Approximately 3 million people who left the workforce during the COVID-19 pandemic due to physical impairments or worries about illness have no plans to return. It’s a trend that could have long-term consequences on an already tight labor force, according to research cited by The Wall Street Journal (subscription).
What’s happening: These “workforce dropouts say they don’t plan to return to pre-Covid activities—whether that includes going to work, shopping in person or dining out—even after the pandemic ends, according to a monthly survey conducted over the past year by a team of researchers,” according to the Journal.
- “The workforce dropouts tend to be women, lack a college degree and have worked in low-paying fields.”
Why it matters: If the trend does depress the job market for years, “the implications for the world’s largest economy and the Federal Reserve are substantial,” according to the Journal.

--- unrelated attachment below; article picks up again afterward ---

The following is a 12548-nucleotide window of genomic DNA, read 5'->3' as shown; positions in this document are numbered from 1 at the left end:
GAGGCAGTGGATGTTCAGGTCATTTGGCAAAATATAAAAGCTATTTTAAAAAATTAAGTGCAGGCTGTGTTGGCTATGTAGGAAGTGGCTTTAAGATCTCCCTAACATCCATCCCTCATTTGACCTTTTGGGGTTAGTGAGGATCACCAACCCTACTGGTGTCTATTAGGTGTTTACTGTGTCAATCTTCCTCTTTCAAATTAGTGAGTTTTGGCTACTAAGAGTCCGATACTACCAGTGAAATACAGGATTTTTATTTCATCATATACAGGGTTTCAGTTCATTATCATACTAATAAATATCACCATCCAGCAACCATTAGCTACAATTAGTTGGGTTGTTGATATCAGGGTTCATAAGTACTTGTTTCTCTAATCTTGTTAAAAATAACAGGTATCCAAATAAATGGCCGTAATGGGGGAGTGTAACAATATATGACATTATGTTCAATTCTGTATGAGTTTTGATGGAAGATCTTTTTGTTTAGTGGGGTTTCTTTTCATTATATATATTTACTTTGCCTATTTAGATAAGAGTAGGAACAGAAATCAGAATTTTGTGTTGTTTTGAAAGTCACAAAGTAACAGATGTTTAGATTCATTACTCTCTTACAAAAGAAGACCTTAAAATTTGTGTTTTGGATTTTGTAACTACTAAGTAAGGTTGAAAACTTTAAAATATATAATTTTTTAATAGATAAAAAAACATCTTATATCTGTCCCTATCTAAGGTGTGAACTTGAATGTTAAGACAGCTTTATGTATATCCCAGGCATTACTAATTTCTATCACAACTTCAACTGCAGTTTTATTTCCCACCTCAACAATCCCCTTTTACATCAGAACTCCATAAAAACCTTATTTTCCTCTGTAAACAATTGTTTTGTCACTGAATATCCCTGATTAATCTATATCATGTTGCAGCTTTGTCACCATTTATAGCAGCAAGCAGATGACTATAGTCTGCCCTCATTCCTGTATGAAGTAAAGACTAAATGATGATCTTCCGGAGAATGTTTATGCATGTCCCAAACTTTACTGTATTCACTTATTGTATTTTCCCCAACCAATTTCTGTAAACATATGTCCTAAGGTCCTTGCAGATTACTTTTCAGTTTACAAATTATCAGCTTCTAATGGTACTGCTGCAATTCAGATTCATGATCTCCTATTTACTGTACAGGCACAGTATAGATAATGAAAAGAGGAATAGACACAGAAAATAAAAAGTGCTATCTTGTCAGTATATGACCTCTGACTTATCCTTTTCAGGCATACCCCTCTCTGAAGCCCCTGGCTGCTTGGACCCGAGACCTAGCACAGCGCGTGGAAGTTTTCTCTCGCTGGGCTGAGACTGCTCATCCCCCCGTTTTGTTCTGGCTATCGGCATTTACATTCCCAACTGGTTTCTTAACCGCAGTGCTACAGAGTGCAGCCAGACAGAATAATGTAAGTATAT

- “A sharp drop in the labor force at the pandemic’s start led to shortages of workers and products that have frustrated households, restrained economic growth and helped push inflation to a 40-year high.”
- The U.S. is already “missing” about 3.5 million workers owing to COVID-19, according to the researchers.
The Federal Reserve is banking on an increase in labor-force participation, as it tries to bring inflation back to 2% over the next two years without highly aggressive rate increases.
In related news: Two new studies from the National Bureau of Economic Research show the importance of child care and in-person schooling to labor-force participation by parents.
- One study found “that parents, especially those without college degrees, responded to school closures by reducing their hours or shifting from full- to part-time work.”
- The second study found that “[m]others with and without college degrees showed comparable employment gains after schools reopened.”
What we’re saying: “Manufacturers that offer child care and flexible scheduling increase their chances of finding and keeping talent,” said MI President Carolyn Lee. “In addition, the above-mentioned studies and trends underscore the need for efforts such as Creators Wanted, the industry’s largest campaign to build the workforce of tomorrow. Manufacturing jobs are attainable with short courses of skills training, so they can accommodate those who may have previously been in low-paying fields.”